Monday, 30 January 2023

REVIEW: The Ocean at the End of the Lane at the New Victoria Theatre, Woking

The National Theatre’s extraordinary production of The Ocean at the End of the Lane continues its UK tour at Woking’s New Victoria Theatre before heading off to another twenty-seven venues through September. Rarely will you see such a brilliant theatrical stage magic experience in these regional theatres as in this production with its exquisite lighting design, beautifully conceived and executed magical illusions and thrilling performances. They create an ethereal world where reality and mysticism merge in an exploration on our childhood memories and fears and of the heartbreak of death and passing over to the afterworld. 

Neil Gaiman’s book which has been adapted for the stage by Joel Harwood explicitly draws inspiration from the books we see and hear the boy reading in the play. The classic stories of Alice in Wonderland, The Lion and the witch and the wardrobe and Peter Pan all revolve around children on the edge of adolescence who discover an alternative world down a rabbit hole, through a wardrobe or by a flight across London and this book explores the same life transition through its own portal to the alternative world, in this case, the ocean at the end of the lane (a farmyard pond!). Are the alternative world and the family and creatures the boy meets real or just a product of his vivid imagination and swirling hormones? We hear the story from the grown-up boy returning to the area he lived in for a funeral and having his memories jogged by meeting Old Mrs Hempstock, a wonderfully charismatic Finty Williams with strong echoes of her own mother, Dame Judi Dench in her performance. We learn he has returned before, but he has no memories of that until prompted.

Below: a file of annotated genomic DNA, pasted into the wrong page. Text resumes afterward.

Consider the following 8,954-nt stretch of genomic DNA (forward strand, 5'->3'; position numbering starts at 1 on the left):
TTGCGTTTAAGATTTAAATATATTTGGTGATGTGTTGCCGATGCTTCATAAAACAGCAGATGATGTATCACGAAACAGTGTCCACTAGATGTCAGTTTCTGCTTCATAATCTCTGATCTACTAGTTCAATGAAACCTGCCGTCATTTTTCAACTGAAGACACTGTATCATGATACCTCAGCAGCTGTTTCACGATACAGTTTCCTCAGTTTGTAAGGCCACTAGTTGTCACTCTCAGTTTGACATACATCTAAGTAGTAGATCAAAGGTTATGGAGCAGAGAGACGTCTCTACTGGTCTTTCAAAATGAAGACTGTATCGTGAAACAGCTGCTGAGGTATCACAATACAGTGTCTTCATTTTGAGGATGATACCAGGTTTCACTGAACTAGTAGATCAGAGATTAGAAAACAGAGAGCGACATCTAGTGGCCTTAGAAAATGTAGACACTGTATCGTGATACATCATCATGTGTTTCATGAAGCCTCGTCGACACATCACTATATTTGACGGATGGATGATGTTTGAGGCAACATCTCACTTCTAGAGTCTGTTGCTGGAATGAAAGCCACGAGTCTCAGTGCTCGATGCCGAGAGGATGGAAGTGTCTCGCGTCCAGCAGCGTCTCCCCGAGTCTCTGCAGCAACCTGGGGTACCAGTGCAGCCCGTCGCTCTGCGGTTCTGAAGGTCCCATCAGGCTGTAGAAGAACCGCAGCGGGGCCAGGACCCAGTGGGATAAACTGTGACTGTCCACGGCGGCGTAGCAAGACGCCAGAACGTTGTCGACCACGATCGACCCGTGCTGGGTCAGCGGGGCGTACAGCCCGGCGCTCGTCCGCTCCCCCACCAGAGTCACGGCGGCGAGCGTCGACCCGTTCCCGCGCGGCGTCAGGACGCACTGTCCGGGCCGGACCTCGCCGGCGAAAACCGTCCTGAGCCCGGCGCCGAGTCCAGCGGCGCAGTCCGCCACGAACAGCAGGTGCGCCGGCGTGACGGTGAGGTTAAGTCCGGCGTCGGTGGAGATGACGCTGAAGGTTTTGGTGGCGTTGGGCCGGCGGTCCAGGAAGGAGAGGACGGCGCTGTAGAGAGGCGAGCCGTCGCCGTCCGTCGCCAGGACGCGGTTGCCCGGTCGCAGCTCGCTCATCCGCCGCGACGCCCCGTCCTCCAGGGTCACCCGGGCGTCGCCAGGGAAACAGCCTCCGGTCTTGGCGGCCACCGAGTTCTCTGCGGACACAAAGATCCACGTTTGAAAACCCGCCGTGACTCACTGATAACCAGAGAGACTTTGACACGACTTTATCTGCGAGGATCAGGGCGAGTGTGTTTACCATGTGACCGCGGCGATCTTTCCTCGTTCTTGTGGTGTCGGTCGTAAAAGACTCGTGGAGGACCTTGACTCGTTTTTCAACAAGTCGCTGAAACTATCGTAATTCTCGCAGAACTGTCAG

We are transported back to that earlier time and meet the young boy, played by Keir Ogilvy as he unhappily lives with his sister, Laurie Ogden, and his northern father Trevor Fox, who regularly burns the toast, and escapes reality by burying himself in the aforementioned books. When one night he escapes his home through a window he finds himself at the farm of the Hempstock's where Lettie (Millie Hikasa), her mother Ginnie (Kemi-Bo Jacobs) and the ageless Grandmother live and discovers they have witch’s powers as they save him from a raging father by a “snip-snatch” spell. They take him on a marvellous adventure where he meets and battles with a giant Flea, the hunger birds and Ursula, (Charlie Brooks) from the other world, each magically conjured up on stage. 

Indeed, the direction and design of the illusion by Jamie Harrison and John Bulleid who both worked on the incredible Harry Potter and the Cursed Child in the West End is what sets this apart and using the same techniques of distraction, pinpoint accurate lighting and an ensemble dressed in black they conjure up some spectacular moments to give the production an ethereal magical feel and bring the boy’s memories (or maybe imagination) to life. The sequence where the new lodger, Ursula torments the boy around his home is a beautifully conceived piece of stage magic, simply executed but very effective in amusing and bamboozling the audience while conveying the mystery of unwanted guests.

Director Katy Rudd and movement director Steven Hoggett make sure the action flows slickly from scene to scene with the Ensemble acting as unseen observers moving furniture and props and operating puppets (designed by Samuel Wyer) in delightfully choreographed sequences of balletic movement that create the eerie and mystical world. The stunning precise lighting design by Paule Constable is astonishing picking out faces in the dark, creating the boundaries of rooms and masking the magic and illusion. Added to this is a thrilling underscore from Ian Dickenson which adds to the tension and creates a virtual world that assaults the senses and sweeps the audience along accepting each story twist. 

It is one of the most technically accomplished productions you will see in regional touring theatre and because of its themes of childhood memories and fear of death and passing over is emotionally engaging and thought-provoking at the same time. If there is one piece of theatre you book to see in 2023 this must be it. What’s more, the National Theatre may have a new production to fill the gap left by War Horse and The Curious Incident of the dog in the night in its funding shortfalls.

Review by Nick Wayne 

Rating: ★★★

Seat: Stalls, Row J | Price of Ticket: £39

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